My Holidays by Sylvia Smith

Memories of postwar holidays where very little happened - until the end
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The Independent Culture

Sylvia Smith's success with her two previous memoirs, Misadventures and Appleby House, is a curiosity indeed. Written as naif autobiography and ignoring everything you ever learned about good writing, they are strangely compelling books. Very little happens, but Smith does possess an authentic narrative voice, and her latest non-adventure, My Holidays, verges on the interesting as social history.

Complete with photographs of mum, dad and Sylvia taken on an English beach where they picnic in filthy weather, Smith describes the family holidays they could afford on the wages of a skilled wireworker in postwar Britain.

Her first holiday outside London's East End was to a Margate rooming house where they dined with 10 guests on (a culinary novelty) unpeeled potatoes.

When Smith reached her teens and left school to start work, the family had enough money to buy a car and began to venture further out, to Cornwall and Devon.

By the Sixties she works as a secretary in the City. Although Swinging London seems not to have penetrated the bubble of her existence, the Continent has opened up a treasure trove of holiday experiences with the delights of the Costa del Sol, Turkish beaches and Alpine ski resorts. For a summer trip to Austria, Smith and her friend spend several months "saving hard" to pay the coach fare and to buy a few good outfits. The frocks are meant to attract foreign boys who take the women on "dates" to dancing clubs and then fail to write letters.

Smith, throughout the memoir, is almost painfully aware of money and has periods of unemployment, when planning a holiday takes ingenuity and luck.

In her fifties, she stays several times at a cottage in Ramsgate with Edith, the elderly mother of her friend Tim. Smith does the housework and cooking in exchange for the day trips to Calais that Tim pays for. Another friend invites Smith to visit her in Nova Scotia, which she loves, and appreciates how little she needs to spend.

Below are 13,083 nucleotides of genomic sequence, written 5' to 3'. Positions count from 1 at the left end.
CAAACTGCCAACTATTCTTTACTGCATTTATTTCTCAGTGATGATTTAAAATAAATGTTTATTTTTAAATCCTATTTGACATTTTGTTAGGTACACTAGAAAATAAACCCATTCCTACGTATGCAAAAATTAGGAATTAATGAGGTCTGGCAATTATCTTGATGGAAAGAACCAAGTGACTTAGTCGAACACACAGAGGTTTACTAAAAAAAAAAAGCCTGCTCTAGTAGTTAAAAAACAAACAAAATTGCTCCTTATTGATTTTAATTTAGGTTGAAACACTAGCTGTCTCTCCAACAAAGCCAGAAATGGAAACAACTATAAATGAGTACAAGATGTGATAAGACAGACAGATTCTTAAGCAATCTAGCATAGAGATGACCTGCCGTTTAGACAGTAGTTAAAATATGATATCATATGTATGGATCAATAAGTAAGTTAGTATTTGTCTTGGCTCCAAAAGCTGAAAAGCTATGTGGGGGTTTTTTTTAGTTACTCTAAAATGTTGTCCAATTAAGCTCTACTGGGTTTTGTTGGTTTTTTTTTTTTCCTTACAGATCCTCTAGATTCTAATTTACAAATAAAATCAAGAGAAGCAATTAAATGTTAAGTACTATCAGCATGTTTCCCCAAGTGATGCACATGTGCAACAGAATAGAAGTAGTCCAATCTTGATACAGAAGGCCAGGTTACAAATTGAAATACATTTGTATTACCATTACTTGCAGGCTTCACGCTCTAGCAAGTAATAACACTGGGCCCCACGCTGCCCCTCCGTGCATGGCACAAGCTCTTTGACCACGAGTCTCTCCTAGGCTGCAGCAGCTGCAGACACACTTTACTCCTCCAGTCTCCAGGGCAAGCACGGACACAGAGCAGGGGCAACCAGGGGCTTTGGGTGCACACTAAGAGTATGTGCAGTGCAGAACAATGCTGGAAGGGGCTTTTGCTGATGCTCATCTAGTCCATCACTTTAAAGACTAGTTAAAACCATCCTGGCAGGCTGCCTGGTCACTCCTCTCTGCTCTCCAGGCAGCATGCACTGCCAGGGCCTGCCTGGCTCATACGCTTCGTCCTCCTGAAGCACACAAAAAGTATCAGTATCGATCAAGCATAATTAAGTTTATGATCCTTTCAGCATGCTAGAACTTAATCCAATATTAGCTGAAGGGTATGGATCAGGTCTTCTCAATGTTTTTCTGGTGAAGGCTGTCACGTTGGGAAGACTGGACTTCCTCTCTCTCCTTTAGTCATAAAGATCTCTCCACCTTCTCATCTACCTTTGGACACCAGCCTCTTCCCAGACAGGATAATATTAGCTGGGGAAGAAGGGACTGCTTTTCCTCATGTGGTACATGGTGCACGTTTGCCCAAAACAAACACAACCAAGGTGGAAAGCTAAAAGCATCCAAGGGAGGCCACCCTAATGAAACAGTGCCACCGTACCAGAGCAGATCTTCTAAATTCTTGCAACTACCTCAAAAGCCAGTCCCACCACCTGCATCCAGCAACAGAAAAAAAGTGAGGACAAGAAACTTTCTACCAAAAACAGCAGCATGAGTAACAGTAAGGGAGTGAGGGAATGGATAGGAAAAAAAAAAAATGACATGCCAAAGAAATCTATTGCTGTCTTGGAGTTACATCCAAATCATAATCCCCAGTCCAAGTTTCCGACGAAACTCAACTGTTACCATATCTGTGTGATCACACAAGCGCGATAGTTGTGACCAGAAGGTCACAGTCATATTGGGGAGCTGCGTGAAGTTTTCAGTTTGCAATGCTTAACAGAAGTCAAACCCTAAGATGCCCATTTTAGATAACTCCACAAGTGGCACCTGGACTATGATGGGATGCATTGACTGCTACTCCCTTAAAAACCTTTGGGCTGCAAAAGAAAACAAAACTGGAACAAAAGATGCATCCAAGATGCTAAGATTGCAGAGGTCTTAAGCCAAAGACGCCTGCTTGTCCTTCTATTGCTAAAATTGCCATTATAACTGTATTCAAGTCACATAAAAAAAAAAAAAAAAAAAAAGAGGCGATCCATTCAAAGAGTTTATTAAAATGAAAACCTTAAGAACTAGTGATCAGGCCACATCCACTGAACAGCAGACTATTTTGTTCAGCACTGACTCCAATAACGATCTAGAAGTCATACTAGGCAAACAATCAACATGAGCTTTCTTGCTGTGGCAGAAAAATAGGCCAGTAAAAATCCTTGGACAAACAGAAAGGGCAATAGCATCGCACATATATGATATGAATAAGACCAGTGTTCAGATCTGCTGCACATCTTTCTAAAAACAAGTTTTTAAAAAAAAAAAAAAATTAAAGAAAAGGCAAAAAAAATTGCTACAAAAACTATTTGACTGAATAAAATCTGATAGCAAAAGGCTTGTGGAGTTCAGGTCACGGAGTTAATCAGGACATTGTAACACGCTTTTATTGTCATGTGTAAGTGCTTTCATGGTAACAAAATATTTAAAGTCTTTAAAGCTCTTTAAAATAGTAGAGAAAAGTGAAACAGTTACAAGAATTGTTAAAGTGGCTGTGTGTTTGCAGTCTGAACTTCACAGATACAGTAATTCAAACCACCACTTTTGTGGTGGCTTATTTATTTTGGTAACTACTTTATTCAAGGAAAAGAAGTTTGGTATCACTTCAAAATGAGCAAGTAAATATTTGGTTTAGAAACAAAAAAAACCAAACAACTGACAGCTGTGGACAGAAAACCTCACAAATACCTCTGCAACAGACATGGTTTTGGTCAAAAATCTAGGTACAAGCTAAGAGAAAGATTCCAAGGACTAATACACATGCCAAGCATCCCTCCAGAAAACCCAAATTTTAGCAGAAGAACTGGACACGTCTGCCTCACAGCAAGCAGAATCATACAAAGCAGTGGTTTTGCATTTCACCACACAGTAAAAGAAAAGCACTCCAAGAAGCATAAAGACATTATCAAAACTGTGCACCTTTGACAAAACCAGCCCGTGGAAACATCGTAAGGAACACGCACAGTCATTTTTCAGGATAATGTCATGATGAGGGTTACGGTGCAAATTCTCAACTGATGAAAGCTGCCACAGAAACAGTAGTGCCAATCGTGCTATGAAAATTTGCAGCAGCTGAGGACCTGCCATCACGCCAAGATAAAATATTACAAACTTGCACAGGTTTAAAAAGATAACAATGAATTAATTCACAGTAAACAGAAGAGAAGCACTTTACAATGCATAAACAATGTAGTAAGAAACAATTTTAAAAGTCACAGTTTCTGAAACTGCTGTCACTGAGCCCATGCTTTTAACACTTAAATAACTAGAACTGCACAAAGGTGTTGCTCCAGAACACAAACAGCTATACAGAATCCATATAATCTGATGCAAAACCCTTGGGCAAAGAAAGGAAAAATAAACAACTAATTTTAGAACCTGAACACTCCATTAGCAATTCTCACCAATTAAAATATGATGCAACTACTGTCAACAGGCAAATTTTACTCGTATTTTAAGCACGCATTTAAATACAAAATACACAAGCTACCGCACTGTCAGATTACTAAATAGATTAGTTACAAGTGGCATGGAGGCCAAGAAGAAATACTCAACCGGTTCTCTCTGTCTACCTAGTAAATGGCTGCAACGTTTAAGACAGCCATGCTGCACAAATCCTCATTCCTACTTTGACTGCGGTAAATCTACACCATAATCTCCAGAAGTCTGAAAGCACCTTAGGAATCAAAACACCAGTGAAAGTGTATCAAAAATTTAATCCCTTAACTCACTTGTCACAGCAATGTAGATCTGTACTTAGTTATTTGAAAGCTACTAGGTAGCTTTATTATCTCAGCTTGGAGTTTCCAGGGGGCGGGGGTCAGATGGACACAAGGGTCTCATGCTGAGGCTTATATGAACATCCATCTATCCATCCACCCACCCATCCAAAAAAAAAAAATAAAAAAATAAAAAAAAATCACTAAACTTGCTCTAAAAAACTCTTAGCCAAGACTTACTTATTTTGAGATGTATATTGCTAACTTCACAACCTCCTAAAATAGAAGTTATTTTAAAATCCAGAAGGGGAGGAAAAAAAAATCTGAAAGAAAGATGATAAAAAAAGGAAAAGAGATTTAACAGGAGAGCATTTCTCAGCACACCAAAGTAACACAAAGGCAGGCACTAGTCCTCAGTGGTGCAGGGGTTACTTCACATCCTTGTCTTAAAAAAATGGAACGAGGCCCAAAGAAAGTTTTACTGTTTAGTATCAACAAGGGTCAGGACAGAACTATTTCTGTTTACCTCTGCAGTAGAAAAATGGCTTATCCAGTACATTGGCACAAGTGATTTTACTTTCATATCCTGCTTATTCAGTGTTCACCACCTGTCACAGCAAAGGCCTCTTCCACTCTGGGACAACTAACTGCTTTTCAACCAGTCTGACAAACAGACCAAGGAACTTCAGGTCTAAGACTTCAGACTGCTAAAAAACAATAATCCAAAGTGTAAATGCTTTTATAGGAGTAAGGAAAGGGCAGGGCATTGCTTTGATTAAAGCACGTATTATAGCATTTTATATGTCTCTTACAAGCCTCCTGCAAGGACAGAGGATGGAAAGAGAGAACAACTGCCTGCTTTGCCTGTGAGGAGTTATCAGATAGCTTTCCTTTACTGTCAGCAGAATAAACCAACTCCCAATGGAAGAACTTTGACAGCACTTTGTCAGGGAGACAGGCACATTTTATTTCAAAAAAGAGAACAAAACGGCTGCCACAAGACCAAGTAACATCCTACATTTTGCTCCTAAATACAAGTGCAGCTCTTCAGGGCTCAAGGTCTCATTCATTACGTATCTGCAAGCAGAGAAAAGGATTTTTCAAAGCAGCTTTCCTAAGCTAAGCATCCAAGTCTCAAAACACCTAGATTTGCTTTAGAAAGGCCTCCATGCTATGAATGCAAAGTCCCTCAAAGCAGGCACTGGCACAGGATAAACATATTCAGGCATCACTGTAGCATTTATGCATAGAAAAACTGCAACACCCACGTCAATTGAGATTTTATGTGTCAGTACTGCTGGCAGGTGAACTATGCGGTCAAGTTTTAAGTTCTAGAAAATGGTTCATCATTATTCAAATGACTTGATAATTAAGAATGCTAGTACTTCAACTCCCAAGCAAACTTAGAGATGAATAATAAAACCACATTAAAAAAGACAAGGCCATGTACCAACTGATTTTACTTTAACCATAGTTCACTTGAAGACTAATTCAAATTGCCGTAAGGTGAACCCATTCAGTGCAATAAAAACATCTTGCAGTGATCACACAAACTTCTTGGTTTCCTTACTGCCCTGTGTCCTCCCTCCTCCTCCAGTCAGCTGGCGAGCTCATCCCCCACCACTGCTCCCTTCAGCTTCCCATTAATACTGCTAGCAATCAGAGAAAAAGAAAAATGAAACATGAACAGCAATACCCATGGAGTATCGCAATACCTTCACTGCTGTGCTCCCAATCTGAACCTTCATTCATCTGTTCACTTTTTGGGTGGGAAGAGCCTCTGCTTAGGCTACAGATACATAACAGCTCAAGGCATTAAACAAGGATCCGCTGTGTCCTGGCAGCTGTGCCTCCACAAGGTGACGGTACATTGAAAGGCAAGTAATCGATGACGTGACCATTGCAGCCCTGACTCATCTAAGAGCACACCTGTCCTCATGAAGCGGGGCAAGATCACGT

Underlying this series of anecdotes is a sense of terrible loneliness which seems to culminate in a trip to Gibraltar with the fiendish Susan, an overweight blonde divorcée with a wicked tongue. The women spend their days arguing; they get left behind by their guide on a day trip to Morocco and endure frosty evenings watching the telly in their hotel room. Both in their fifties, neither have dates, and it's all rather depressing.

Often the memoir seems to amble artlessly from one incident to the next with the barest lines of description. The markets are always "colourful"; she visits "historic buildings" while the chapters often end with the sign-off that "the journey home was uneventful" or "went without mishap".

Sometimes Smith seems barely aware of which country she is in. Can she really get away with describing Halifax, the capital of Nova Scotia, as "a small town set deep in the Canadian countryside"?

Smith's final holiday, however, is her first author tour of the US in 2001, following the publication of Misadventures. After a lifetime of holidays where very little happens, she spends 11 September, of course, in downtown New York City.